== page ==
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Quantum effects in small molecular systems: Faraday Discussion
10 September 2018 - 12 September 2018
The quantum mechanical properties of small molecules provide the basis for our quantitative understanding of chemistry and a testing ground for new theories of molecular structure and reactivity. With modern methods, small molecular systems can be investigated in extraordinary detail by high-resolution spectroscopic techniques in the frequency or the time domains, and by complementary theoretical and computational advances. This combination of cutting-edge approaches provides rigorous tests of our understanding of quantum phenomena in chemistry. The chemical properties of small molecules continue to present rich challenges at the chemistry/physics interface since these molecules exhibit properties in isolation, and interact with their environments, in ways that are not yet fully understood. The coupled electronic and nuclear motions may lead to complex structural or dynamical features that can now be observed experimentally. From a theoretical point of view, these features can only be explained if the quantum nature of the atomic nuclei is considered together with the possible couplings between nuclear and electronic degrees of freedom.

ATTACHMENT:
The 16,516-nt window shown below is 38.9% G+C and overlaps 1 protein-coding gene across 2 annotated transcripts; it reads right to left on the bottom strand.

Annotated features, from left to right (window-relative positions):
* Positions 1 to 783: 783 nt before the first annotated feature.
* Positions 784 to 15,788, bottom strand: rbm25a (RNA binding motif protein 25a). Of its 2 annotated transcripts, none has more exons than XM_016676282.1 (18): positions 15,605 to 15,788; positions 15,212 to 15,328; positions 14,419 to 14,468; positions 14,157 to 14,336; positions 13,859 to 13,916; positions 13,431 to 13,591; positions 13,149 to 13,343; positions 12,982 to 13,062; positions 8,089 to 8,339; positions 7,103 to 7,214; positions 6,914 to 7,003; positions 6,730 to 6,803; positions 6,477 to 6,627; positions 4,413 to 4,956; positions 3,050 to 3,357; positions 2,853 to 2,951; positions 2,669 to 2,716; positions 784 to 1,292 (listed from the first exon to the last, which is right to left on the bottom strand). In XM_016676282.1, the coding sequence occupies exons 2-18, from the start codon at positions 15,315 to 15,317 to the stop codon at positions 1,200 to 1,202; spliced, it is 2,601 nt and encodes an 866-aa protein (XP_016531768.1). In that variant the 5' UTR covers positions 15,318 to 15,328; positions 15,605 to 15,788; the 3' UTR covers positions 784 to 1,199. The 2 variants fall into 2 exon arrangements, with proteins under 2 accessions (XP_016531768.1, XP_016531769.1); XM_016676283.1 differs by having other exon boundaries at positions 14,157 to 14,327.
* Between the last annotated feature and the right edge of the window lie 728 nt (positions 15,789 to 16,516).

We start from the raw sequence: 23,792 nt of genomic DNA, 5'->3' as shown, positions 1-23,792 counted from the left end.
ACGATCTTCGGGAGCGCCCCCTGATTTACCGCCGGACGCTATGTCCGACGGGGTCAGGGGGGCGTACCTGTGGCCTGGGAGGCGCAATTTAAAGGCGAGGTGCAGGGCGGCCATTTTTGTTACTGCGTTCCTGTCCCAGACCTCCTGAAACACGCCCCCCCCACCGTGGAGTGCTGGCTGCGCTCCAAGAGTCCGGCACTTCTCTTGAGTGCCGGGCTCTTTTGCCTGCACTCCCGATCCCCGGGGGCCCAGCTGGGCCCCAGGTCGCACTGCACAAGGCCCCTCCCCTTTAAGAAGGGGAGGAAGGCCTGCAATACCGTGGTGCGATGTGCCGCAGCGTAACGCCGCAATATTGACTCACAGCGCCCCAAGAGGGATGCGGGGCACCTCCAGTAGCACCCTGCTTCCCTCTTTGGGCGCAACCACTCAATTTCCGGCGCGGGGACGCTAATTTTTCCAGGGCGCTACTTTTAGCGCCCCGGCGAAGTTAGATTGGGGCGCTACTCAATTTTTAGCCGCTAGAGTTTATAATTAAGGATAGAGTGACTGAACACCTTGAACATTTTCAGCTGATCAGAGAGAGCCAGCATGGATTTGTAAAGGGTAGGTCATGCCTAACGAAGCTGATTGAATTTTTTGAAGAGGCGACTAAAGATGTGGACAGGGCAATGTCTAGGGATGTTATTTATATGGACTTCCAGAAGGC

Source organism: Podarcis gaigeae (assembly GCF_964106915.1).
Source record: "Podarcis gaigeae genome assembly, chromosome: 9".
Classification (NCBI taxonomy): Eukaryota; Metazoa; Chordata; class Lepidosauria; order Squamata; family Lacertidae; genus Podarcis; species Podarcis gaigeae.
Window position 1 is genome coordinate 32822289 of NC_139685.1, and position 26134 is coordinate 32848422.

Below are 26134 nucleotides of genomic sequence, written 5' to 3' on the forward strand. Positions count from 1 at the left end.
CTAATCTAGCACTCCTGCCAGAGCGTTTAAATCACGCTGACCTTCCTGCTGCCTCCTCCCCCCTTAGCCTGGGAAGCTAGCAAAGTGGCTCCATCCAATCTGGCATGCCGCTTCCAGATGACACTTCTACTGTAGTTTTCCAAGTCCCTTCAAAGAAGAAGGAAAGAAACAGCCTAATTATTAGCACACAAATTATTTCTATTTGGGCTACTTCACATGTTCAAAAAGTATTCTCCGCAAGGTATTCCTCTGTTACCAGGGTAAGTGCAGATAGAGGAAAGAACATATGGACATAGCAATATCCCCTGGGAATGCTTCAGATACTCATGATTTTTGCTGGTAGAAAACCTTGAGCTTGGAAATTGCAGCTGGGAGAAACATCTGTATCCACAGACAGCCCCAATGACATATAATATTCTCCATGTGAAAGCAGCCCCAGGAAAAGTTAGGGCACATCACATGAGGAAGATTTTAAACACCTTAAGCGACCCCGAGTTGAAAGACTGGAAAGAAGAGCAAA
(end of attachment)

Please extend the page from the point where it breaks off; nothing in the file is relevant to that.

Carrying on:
New developments, from both the theoretical and experimental side, are urgently needed if the properties of small molecules are to be optimally exploited in future technological, engineering and biological applications of outstanding importance.
This Faraday Discussion will address the quantum dynamical properties of small molecules, both in isolation where extraordinarily detailed and precise measurements and calculations are now emerging, and when embedded in complex media such as molecular clusters, quantum fluids and bulk liquids.
The Discussion will appeal to researchers working on both isolated and confined molecular systems.
The topics selected for discussion are fundamental in nature, but will have broader impacts in many fields: examples include atmospheric chemistry (e.g., properties and fates of reactive intermediates and long-lived greenhouse gases), biology (e.g. gaseous signalling molecules such as NO, H2S and their bioactive products), physics (e.g., multi-charged molecular ions, cold matter, plasmas, quantum technologies, and high temperature and pressure processes), and astrophysics and astrochemistry (e.g., cold collisions, reaction mechanisms, and the formation of prebiotic molecules).
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